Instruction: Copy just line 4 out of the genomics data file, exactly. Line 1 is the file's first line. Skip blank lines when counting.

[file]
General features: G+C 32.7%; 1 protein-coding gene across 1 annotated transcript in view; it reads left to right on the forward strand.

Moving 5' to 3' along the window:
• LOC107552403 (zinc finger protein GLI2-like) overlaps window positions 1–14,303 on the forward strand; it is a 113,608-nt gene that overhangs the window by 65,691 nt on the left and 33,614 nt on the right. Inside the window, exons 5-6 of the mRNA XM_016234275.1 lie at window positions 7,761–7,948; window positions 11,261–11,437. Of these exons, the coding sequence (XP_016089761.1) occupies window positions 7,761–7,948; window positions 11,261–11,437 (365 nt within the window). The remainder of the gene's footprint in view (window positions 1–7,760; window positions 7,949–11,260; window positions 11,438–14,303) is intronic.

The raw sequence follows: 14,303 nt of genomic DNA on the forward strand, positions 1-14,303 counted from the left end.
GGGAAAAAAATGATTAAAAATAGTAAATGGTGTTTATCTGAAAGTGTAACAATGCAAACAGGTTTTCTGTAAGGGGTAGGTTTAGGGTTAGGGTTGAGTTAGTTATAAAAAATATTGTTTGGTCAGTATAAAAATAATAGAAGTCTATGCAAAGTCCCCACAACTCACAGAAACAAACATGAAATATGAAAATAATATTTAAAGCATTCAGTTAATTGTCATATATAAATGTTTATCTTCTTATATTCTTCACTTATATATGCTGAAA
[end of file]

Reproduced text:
The raw sequence follows: 14,303 nt of genomic DNA on the forward strand, positions 1-14,303 counted from the left end.